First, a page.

Faith as you describe it is a universal positive, that it “is comforting and makes us better people”. I have reasons to seriously doubt the latter half of that quote – I would wait for some demonstration of this before accepting the proposition. As to faith’s resultant comfort: sure, perhaps. I ask you to consider, however, if you consider other consequences of faith to be as virtuous as those you mention. Consider the belief in an afterlife, which could be postulated sans faith, but is typically joined to the faith in religious systems. There’s nothing seemingly malodorous about the proposition of an afterlife, until one realizes that there is no evidence for such a thing, and additionally it will lead people to think it is due to them while being an illusion. A person may lead their life in preparation for something which doesn’t even exist. Their faith has led them to this belief – their willingness and want to believe without evidencial reason has led them astray. It is an inoccuous example, but it is one of many. Atrocities (as well as acts of beneficence) are committed every day as a result of ‘faith’, that’s ‘faith’ in quotes. It is different from the dictionary definition roughly equivalent to ‘hope’. It really is a different mindset. In what other facet of your life would you eschew reasons in order to make a foundational devotion to an idea or system?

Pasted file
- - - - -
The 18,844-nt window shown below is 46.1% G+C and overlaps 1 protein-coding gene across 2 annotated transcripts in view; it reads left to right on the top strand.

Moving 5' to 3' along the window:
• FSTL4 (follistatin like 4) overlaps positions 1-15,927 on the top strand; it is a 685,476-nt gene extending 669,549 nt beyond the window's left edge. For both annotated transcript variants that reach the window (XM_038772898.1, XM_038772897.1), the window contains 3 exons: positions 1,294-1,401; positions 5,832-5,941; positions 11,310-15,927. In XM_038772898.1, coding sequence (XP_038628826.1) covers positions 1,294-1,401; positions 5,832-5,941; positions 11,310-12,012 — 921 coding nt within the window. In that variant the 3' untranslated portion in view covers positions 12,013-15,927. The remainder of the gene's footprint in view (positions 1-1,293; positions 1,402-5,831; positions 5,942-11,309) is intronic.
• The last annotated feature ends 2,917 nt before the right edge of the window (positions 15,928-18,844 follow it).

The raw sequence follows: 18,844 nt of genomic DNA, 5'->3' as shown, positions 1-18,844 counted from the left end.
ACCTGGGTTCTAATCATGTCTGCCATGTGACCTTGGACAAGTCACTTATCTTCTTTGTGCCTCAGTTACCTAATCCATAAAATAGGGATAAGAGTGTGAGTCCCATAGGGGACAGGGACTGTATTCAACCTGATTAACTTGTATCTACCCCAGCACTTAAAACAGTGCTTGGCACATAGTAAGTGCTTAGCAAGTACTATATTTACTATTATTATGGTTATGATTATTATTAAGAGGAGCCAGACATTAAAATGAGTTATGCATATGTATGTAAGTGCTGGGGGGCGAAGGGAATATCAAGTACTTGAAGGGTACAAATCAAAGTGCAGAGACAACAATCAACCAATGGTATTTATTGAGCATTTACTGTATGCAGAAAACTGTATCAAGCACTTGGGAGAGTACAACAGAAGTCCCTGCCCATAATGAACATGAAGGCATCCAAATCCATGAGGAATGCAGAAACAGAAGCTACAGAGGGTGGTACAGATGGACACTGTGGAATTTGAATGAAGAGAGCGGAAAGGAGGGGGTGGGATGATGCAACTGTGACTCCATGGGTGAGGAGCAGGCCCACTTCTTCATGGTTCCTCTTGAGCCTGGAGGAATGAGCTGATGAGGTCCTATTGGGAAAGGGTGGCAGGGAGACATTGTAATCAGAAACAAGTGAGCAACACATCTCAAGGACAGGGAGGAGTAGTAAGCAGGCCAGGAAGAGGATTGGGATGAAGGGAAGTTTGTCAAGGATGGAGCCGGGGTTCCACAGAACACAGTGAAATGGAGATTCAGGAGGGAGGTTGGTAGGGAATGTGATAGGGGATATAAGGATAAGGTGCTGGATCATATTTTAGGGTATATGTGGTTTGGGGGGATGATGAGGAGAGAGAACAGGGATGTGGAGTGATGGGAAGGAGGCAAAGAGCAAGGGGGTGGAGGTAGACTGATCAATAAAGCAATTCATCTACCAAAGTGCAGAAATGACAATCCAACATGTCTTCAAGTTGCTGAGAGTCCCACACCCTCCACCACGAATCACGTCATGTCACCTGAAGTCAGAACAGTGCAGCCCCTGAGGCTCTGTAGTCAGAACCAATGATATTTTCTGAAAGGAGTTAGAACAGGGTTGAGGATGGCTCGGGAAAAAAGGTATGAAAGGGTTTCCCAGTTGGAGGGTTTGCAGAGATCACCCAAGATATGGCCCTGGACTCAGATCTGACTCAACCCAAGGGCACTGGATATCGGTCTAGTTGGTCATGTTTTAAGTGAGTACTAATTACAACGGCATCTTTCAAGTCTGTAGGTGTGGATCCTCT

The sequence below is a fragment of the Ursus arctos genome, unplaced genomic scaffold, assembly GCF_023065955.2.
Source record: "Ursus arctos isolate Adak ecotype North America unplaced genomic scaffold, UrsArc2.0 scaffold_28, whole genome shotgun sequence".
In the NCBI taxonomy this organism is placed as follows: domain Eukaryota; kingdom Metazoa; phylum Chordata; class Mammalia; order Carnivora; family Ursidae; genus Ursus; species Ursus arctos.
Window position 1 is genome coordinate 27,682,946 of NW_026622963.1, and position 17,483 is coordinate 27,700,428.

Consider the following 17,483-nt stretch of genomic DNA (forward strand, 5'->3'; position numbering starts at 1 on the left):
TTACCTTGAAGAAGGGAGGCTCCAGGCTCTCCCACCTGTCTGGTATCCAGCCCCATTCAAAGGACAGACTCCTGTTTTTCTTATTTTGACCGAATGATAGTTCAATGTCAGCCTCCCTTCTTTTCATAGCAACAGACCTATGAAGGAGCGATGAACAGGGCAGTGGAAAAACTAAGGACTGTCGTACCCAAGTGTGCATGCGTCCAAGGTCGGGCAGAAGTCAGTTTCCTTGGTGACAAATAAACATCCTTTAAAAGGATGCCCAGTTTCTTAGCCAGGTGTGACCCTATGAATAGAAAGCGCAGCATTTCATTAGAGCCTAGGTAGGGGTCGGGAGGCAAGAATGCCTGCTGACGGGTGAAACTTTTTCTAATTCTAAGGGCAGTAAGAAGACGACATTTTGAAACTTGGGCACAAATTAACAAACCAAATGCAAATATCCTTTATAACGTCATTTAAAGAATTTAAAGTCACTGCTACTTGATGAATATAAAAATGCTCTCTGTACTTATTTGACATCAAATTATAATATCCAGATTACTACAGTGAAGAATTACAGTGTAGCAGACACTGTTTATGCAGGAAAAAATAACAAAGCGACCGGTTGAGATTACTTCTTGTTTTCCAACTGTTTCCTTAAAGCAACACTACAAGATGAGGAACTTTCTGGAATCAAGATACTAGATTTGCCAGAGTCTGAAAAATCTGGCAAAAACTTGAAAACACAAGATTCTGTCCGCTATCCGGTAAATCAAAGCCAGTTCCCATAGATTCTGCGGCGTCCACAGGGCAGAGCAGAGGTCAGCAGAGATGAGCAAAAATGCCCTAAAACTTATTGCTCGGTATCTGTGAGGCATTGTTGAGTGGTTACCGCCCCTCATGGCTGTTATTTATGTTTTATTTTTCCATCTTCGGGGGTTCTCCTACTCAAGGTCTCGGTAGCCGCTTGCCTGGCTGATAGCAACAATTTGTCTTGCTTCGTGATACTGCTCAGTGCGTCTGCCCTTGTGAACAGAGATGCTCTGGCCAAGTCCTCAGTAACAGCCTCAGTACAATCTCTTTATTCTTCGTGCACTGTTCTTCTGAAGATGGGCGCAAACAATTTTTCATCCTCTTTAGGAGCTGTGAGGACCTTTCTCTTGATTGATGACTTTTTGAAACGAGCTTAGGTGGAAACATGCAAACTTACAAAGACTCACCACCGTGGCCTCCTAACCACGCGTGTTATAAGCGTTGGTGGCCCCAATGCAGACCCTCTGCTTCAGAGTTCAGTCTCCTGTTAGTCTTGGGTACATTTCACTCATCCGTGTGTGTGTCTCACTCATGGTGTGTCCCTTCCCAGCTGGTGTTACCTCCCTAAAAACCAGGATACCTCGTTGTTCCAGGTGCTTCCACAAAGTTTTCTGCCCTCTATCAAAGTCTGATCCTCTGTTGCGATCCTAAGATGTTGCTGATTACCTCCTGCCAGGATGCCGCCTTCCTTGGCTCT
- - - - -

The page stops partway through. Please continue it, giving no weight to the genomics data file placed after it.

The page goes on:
On religions – they are man-made. It is abundantly evident. The books, the rituals, the stories, the myths, the heirarchies, all mammal-made. How did the “religious impulse” originate? Can’t say for sure. I am convinced that with improvements in psychology over the next century and continuing that our reasons for believing such propositions and making such devotions will be unraveled. Religion only exists in the brain, remember this. There is no religion outside of skulls – only books, art, music, etc.

    In a nutshell, the idea of god or gods are old postulations, old projections of the human condition onto the universe. Many people equate god to certain notions we are famiilar with, like “God is Love”, or “God is Nature”, or “God is the Human Experience”. This is redundancy….why bother using the ‘god’ word, just use ‘love’, ‘nature’, or ‘human experience’.

    This is to completely exclude any discussion of the ‘holy books’, which in practice essentially anchor our moral conversation to the 1st and 9th centuries, and retard any improvement on that front.

    For religious ritual and recitation to be comforting and familiar to you is natural – it happens to billions across this globe. My question to you is: is any of it true? Is any of it demonstrable? Most of it, definitely not. Does it comfort you? Yes. Does that make it true? No. Does that make it virtuous? Not necessarily. Does it cause good? Yes, sometimes. Does it cause evil? Yes, sometimes.

    IMHO – ‘god’ is an idea humans created just like ‘love’, ‘jealousy’, ‘hatred’, etc. It is not a being. The Bible and other books are legendary anthologies from old times. The only reason they appear to be ‘good books’ is because we cherry pick the good out of them, and scuttle the bad. We do this with our fluid and improving moral judgment in the 21st century. Humans would do well to abandon the supernatural garbage, patent un-truths, join together to discuss morals in a modern sense, continue their devotions but NOT toward the end of the propagation of the business that is “church”, and transcend tribalistic and parochial notions of god.

    -Anonymous